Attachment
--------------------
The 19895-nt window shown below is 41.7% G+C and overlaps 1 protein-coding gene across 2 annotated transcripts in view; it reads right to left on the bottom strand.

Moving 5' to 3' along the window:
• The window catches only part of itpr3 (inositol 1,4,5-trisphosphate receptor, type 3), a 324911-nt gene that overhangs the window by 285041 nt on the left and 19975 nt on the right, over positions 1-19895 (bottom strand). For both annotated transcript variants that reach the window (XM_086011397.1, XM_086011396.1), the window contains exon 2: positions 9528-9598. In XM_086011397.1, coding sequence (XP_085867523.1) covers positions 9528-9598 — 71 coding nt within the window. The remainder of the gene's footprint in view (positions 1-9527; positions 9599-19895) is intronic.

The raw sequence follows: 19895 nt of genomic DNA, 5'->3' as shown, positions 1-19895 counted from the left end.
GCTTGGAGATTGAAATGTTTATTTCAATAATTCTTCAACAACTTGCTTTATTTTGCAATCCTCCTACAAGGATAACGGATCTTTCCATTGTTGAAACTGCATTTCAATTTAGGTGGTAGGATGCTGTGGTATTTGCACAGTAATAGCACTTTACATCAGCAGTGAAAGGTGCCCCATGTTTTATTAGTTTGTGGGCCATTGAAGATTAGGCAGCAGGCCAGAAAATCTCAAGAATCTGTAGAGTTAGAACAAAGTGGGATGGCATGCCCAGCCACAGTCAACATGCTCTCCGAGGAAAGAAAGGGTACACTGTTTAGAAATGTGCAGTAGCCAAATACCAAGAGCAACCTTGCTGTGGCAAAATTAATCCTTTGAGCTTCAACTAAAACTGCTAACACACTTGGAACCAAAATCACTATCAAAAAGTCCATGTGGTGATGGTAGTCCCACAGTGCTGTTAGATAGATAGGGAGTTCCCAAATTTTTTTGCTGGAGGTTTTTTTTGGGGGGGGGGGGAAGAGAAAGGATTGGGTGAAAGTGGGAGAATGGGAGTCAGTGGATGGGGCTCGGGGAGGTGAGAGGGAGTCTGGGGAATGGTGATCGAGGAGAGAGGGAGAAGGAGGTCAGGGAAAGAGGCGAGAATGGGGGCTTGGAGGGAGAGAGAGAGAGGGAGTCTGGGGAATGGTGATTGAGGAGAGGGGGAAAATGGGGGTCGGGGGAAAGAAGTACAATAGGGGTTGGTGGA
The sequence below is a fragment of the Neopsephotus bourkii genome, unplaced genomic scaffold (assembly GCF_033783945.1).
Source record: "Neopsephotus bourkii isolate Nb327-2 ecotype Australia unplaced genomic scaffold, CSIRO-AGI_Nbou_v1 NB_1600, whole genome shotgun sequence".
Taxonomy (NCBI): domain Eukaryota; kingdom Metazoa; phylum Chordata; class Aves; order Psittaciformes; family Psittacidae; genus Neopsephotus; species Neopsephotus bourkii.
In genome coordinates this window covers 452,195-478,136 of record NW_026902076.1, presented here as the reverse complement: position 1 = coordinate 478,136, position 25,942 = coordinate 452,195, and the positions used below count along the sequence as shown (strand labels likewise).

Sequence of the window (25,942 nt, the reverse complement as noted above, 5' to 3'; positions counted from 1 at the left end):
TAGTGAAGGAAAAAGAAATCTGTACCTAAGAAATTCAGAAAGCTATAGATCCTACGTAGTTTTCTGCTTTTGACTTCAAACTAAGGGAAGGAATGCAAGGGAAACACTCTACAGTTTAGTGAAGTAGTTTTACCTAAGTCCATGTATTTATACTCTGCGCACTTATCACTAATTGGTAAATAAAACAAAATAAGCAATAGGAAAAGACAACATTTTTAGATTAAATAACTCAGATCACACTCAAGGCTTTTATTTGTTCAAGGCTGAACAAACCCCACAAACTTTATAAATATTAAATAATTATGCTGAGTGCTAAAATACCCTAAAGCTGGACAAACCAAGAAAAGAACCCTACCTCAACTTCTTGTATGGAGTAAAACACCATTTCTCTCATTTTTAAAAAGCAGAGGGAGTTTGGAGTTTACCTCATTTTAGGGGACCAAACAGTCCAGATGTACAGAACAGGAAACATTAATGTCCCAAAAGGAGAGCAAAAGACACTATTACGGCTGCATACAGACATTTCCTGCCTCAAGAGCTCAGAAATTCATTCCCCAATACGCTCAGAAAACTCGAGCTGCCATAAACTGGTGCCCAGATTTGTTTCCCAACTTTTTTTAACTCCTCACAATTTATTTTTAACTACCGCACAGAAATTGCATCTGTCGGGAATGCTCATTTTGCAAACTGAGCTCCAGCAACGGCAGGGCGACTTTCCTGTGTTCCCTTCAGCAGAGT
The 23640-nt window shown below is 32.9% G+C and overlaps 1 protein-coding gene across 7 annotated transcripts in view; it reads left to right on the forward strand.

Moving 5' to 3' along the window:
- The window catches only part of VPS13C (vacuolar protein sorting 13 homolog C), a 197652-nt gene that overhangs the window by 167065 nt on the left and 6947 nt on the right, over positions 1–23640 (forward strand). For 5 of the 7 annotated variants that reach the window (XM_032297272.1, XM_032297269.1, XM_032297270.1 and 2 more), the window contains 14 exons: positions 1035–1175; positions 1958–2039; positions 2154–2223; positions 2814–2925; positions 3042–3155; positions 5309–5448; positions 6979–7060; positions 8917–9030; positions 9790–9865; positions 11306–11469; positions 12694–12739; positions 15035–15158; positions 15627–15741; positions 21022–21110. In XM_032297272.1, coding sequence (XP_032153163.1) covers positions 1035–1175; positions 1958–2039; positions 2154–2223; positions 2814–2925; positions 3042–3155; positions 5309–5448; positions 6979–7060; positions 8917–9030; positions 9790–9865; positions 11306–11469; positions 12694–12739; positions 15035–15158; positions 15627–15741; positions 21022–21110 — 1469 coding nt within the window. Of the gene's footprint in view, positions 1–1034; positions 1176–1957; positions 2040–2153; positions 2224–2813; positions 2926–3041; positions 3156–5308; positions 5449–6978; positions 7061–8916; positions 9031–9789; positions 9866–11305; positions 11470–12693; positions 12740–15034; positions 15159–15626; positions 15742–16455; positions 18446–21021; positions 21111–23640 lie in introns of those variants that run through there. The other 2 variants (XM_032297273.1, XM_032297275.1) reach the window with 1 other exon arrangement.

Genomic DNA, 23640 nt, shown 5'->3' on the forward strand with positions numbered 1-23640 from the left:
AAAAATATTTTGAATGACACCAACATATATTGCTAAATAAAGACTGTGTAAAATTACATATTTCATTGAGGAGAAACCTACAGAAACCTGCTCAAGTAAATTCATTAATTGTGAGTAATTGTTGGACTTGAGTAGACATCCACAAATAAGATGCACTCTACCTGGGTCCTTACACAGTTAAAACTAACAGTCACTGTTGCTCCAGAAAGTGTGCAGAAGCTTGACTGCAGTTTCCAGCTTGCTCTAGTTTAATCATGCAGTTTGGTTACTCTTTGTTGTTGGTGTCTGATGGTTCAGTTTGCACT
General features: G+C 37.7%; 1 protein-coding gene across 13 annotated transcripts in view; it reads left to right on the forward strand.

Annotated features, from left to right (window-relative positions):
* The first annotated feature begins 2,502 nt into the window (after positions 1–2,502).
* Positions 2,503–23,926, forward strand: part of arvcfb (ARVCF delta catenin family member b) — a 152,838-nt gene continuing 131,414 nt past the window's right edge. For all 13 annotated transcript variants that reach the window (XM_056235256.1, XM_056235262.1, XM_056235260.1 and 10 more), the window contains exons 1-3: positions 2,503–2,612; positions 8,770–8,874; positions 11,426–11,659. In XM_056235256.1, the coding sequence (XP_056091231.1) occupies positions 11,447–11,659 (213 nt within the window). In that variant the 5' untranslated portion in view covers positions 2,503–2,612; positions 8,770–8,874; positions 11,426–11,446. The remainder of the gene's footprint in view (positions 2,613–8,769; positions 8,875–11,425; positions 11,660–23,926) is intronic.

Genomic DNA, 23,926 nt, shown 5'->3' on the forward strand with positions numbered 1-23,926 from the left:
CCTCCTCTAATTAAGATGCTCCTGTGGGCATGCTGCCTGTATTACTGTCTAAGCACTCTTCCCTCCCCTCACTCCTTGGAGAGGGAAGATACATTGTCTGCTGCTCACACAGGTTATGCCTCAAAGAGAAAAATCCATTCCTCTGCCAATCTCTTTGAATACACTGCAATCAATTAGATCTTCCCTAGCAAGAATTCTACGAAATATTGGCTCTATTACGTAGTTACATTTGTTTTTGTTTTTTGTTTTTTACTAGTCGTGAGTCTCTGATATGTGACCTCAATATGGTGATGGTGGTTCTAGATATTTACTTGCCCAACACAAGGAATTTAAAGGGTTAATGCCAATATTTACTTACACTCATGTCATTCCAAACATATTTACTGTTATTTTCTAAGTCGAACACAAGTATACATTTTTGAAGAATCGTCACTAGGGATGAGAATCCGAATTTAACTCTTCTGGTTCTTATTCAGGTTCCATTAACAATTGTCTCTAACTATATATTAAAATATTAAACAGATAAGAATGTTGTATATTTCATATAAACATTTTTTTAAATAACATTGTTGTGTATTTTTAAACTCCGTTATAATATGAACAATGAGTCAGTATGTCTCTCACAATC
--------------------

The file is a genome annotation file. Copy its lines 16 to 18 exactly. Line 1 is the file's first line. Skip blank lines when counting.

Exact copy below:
AAAAATATTTTGAATGACACCAACATATATTGCTAAATAAAGACTGTGTAAAATTACATATTTCATTGAGGAGAAACCTACAGAAACCTGCTCAAGTAAATTCATTAATTGTGAGTAATTGTTGGACTTGAGTAGACATCCACAAATAAGATGCACTCTACCTGGGTCCTTACACAGTTAAAACTAACAGTCACTGTTGCTCCAGAAAGTGTGCAGAAGCTTGACTGCAGTTTCCAGCTTGCTCTAGTTTAATCATGCAGTTTGGTTACTCTTTGTTGTTGGTGTCTGATGGTTCAGTTTGCACT
General features: G+C 37.7%; 1 protein-coding gene across 13 annotated transcripts in view; it reads left to right on the forward strand.

Annotated features, from left to right (window-relative positions):